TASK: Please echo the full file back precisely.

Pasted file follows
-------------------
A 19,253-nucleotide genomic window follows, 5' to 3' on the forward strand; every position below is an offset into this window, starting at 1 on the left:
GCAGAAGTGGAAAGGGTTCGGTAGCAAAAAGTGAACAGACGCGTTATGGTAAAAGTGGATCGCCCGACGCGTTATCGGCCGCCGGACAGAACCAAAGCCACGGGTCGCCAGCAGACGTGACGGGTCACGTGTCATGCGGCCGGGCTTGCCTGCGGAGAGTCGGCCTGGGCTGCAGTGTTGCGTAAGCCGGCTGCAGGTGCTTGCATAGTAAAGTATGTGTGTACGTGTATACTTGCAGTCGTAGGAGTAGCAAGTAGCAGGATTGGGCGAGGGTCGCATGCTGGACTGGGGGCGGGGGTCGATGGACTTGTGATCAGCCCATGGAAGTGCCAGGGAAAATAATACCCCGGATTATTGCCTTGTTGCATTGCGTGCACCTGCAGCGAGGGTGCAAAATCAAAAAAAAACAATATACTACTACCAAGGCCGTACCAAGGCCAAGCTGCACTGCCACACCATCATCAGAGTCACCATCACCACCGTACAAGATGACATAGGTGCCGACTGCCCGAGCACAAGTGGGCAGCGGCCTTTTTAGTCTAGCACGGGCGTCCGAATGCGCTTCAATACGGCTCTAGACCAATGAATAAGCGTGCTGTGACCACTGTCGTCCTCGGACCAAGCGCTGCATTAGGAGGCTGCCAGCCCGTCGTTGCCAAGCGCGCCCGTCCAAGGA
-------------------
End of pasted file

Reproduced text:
A 19,253-nucleotide genomic window follows, 5' to 3' on the forward strand; every position below is an offset into this window, starting at 1 on the left:
GCAGAAGTGGAAAGGGTTCGGTAGCAAAAAGTGAACAGACGCGTTATGGTAAAAGTGGATCGCCCGACGCGTTATCGGCCGCCGGACAGAACCAAAGCCACGGGTCGCCAGCAGACGTGACGGGTCACGTGTCATGCGGCCGGGCTTGCCTGCGGAGAGTCGGCCTGGGCTGCAGTGTTGCGTAAGCCGGCTGCAGGTGCTTGCATAGTAAAGTATGTGTGTACGTGTATACTTGCAGTCGTAGGAGTAGCAAGTAGCAGGATTGGGCGAGGGTCGCATGCTGGACTGGGGGCGGGGGTCGATGGACTTGTGATCAGCCCATGGAAGTGCCAGGGAAAATAATACCCCGGATTATTGCCTTGTTGCATTGCGTGCACCTGCAGCGAGGGTGCAAAATCAAAAAAAAACAATATACTACTACCAAGGCCGTACCAAGGCCAAGCTGCACTGCCACACCATCATCAGAGTCACCATCACCACCGTACAAGATGACATAGGTGCCGACTGCCCGAGCACAAGTGGGCAGCGGCCTTTTTAGTCTAGCACGGGCGTCCGAATGCGCTTCAATACGGCTCTAGACCAATGAATAAGCGTGCTGTGACCACTGTCGTCCTCGGACCAAGCGCTGCATTAGGAGGCTGCCAGCCCGTCGTTGCCAAGCGCGCCCGTCCAAGGA